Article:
PostPosted: Wed Sep 05, 2007 11:05 pm    Post subject: Reply with quote

vtech wrote:
Sounds like you need to experiment.... looking at fig 1.1, this unit has a standard composite output. http://www.cisco.com/univercd/cc/td/doc/product/webscale/content/ce500hig/11199ov1.htm#xtocid75143

Depending on the monitor, there are several variables involved in going from standard composite to RGB ..some of which is more trouble than worthed--especially on older equipment... here's a good bit of general info
http://www.tkk.fi/Misc/Electronics/faq/vga2rgb/index.html

Good luck


Vtech,

Thank you for your assistance. Good find from the Cisco site, I never even noticed that due to the fact that I don't have the AV model. I'm sure the motherboard is probably identical however. I didn't even consider that this may not be a VGA header, but instead be composite video. Rather than try to output this to a monitor, would it be easier to just dump it onto a television? If so, what else do I need to track down in order to make it work since I don't have the handy front panel composite connector for my content engine? Thanks!
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janders



Joined: 04 Sep 2007
Posts: 5

PostPosted: Wed Sep 05, 2007 11:10 pm    Post subject: Reply with quote

torbjorn wrote:
So, you have identified the RGB signals, that is a good beginning.
Then, check out which pins in the header that are grounded, that is probably several ones as it is common practice to have a separate ground pin for each of the RGB signals. It is easy to do by resistance measurements.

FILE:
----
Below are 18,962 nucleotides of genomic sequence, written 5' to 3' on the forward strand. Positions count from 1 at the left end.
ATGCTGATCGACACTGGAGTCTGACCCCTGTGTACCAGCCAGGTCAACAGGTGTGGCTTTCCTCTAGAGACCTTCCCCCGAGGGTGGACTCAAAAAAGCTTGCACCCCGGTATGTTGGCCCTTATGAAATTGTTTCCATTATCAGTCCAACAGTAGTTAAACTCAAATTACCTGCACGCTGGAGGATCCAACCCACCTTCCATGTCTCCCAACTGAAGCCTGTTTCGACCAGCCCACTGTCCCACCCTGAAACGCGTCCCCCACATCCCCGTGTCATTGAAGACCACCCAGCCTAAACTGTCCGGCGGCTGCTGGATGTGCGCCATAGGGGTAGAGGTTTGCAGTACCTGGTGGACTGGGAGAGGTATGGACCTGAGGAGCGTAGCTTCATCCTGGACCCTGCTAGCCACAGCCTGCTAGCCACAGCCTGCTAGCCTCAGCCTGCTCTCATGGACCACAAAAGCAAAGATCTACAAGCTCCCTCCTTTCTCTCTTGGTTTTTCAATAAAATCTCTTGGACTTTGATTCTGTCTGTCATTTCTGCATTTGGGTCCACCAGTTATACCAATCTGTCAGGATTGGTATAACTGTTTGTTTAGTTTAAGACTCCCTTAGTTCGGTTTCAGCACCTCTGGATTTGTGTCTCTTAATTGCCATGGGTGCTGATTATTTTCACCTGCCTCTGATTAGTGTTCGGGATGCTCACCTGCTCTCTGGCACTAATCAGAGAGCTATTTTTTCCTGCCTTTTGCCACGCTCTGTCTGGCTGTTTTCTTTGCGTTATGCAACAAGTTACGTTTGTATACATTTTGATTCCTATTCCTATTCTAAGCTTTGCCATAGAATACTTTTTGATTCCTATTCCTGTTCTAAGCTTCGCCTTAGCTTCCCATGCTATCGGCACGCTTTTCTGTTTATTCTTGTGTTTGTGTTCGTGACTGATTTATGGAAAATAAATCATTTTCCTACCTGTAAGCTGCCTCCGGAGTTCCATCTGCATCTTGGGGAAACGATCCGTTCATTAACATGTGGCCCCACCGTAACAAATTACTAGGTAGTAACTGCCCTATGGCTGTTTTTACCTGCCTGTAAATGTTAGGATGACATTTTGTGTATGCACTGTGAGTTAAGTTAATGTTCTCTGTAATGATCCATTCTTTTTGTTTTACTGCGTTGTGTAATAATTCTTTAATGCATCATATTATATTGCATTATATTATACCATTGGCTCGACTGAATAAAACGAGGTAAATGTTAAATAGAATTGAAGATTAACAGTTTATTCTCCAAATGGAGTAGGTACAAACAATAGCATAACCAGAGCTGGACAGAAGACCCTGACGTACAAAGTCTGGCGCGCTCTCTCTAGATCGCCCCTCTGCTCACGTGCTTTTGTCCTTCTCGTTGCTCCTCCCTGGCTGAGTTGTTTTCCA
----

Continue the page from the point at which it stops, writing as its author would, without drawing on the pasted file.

To figure out which pins are used for H and V sync, it is best to check with an oscilloscope. At the same time, check out the signal levels. In some cases, it might be TTL or CMOS levels, in other cases, it might be 0,3 or 1,0 V p-p.

Other pins in the header might be "monitor ID pins" according to old IBM VGA standard, or an I2C bus according to modern VESA standard (DDC).


torbjorn,

Thank you! That is a very helpful guide to get started with. I don't have an oscilloscope available, unfortunately, so I'll see if I can match based off of the signal levels you mentioned.
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vtech



Joined: 08 May 2006
Posts: 1264
Location: USA

PostPosted: Thu Sep 06, 2007 5:45 am    Post subject: Reply with quote

janders wrote:
vtech wrote:
Sounds like you need to experiment.... looking at fig 1.1, this unit has a standard composite output. http://www.cisco.com/univercd/cc/td/doc/product/webscale/content/ce500hig/11199ov1.htm#xtocid75143

Depending on the monitor, there are several variables involved in going from standard composite to RGB ..some of which is more trouble than worthed--especially on older equipment... here's a good bit of general info
http://www.tkk.fi/Misc/Electronics/faq/vga2rgb/index.html

Good luck


Vtech,